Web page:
There has been much recollecting going on today about people’s personal memories of that fateful day five years ago that we now know as 9/11, so for what it’s worth, here are mine. I must say at the start that this was obviously a tragedy for thousands of families and my heart goes out to them, but its impact on me was entirely selfish.
I happened to be at home that dreadful Tuesday. I had booked a week off work because we were meant to be moving house the following Friday, but the sale had fallen through because we were not prepared to pay more than the valuation and the seller appeared unwilling to budge.
I was sat at my PC on the ground floor at the back of our three storey house, the front half acting as my wife’s office. It must have been around 2pm when my nephew, who works for my wife, came in to say that he’d heard on the radio that a light plane had flown into one of twin towers.
We turned on CNN, and later BBC24, as the awful story unfolded before us, moving what was thought to be a terrible accident into the act of terror it became and I don’t have to record that here. It was what followed the day after that is my personal memory.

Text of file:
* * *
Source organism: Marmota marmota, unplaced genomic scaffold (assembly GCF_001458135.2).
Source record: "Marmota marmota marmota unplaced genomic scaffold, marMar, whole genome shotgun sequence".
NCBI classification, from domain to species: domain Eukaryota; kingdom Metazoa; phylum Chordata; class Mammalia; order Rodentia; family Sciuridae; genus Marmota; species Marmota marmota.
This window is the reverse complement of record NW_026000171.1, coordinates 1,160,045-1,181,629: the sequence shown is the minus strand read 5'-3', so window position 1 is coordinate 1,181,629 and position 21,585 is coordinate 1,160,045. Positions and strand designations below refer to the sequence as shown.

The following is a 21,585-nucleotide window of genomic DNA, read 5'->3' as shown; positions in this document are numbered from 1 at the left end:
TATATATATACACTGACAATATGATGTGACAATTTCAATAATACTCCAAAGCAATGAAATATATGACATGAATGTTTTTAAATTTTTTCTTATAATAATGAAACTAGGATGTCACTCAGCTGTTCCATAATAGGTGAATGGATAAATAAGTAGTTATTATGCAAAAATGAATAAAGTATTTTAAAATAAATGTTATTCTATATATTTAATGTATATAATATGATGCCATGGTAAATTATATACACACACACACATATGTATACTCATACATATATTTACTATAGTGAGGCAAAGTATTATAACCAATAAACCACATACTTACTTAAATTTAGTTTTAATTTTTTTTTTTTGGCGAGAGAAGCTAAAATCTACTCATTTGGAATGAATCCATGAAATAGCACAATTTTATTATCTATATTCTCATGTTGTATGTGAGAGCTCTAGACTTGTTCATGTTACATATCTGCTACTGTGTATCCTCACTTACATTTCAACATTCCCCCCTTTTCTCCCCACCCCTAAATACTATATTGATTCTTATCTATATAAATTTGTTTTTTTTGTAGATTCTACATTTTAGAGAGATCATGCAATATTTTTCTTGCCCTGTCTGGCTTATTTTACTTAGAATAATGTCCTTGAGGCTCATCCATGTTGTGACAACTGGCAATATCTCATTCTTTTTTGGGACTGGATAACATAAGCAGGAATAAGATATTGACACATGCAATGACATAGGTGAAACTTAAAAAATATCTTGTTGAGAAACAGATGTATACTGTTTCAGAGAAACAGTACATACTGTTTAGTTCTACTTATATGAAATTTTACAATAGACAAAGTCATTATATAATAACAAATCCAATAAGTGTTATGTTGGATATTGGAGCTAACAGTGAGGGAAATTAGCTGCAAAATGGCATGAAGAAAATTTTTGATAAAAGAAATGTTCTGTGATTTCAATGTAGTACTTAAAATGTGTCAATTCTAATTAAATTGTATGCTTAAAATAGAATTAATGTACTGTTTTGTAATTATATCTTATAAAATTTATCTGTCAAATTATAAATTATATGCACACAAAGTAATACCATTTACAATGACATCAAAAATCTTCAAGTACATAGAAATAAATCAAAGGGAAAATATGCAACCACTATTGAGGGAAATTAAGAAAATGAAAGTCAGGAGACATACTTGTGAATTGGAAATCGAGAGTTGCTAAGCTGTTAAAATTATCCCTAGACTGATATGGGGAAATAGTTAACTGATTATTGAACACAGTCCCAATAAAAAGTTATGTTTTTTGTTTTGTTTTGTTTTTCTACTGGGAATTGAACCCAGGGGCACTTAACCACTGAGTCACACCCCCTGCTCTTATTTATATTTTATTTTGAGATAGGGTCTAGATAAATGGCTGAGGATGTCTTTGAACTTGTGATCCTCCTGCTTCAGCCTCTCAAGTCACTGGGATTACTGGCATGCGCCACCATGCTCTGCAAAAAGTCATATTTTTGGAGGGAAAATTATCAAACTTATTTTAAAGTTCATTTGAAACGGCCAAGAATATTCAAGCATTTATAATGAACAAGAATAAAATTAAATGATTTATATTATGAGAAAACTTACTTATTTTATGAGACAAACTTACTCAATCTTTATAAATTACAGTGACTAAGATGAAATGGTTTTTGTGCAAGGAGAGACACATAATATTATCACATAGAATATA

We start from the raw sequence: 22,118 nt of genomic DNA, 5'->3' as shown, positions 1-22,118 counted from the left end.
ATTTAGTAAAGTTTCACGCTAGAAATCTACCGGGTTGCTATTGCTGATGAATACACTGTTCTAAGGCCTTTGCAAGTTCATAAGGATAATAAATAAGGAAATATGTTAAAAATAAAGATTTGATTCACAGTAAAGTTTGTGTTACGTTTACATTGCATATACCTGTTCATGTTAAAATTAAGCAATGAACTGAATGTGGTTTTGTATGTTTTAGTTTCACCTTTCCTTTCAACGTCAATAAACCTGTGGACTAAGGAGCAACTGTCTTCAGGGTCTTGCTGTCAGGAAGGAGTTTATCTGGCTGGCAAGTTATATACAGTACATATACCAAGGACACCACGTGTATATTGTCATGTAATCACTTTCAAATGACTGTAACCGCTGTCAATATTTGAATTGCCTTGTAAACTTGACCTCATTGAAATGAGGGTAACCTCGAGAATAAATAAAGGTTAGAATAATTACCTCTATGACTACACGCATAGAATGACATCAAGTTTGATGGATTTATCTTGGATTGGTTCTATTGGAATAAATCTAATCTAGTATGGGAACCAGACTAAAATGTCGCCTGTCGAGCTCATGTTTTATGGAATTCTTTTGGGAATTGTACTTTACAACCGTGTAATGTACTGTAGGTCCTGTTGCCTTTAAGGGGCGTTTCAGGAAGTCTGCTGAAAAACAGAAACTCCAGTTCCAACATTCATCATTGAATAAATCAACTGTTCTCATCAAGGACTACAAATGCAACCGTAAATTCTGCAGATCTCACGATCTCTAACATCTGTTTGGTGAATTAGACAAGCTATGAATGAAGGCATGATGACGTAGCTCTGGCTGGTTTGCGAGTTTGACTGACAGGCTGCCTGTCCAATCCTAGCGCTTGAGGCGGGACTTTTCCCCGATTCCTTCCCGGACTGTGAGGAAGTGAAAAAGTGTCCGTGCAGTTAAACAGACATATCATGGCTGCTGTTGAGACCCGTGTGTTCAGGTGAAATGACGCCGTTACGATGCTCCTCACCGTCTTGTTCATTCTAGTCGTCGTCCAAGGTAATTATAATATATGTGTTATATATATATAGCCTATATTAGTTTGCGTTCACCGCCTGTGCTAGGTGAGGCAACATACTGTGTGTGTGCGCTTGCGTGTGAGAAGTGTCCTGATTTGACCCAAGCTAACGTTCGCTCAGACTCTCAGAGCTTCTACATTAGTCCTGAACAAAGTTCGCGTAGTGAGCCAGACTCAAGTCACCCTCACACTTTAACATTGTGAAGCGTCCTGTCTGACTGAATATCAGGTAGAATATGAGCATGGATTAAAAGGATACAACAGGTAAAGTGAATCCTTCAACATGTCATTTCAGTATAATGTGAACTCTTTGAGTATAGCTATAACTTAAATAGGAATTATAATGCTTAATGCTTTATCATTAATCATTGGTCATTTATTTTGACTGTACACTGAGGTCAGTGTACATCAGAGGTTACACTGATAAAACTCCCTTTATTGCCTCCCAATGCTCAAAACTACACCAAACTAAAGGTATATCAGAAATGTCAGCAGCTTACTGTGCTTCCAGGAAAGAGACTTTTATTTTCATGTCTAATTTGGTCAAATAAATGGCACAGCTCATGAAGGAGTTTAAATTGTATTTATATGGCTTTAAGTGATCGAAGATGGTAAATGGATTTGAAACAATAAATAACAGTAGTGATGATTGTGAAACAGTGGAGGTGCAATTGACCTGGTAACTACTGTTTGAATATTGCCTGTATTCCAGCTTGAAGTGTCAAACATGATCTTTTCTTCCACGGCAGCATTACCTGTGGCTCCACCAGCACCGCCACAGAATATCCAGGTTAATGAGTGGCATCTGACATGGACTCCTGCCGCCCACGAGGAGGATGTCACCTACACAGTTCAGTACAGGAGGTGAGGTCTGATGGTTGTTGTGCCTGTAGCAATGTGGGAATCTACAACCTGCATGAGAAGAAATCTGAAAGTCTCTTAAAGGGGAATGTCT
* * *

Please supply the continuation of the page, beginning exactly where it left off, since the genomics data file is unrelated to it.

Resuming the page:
Still at home and getting changed after a shower, the phone rang in the bedroom and I answered. It was the person we had been looking to buy the house from. He said that he was willing to sell it to us for the valuation figure and I replied I’d have to think about it in the light of recent events.
Whether he had the same worry as me I don’t know: that the attack might cause the stock market to crash and interest rates to climb, but he clearly wanted a quick sale and I wondered, if those things did happen, whether we would be able to afford the mortgage repayments.
I rang the business’s accountant and asked him what he thought the impact would be. He answered straight away that this would not be a problem. Wars are good for the economy apparently, particularly for manufacturers that supply the military, and it was a good time for making investments.
So we went ahead and bought the house where we live now. It is a wonderful family home with lots of space, a large garden and a terrific view and we love it. And its value has shot up over the last five years and the interest rate has remained pretty steady.
The accountant was spot on. But for 9/11 we might never have found our ‘perfect’ home. A selfish consequence as I said and I would swap living here for our old house if it would undo what was done that day, but sadly it won’t.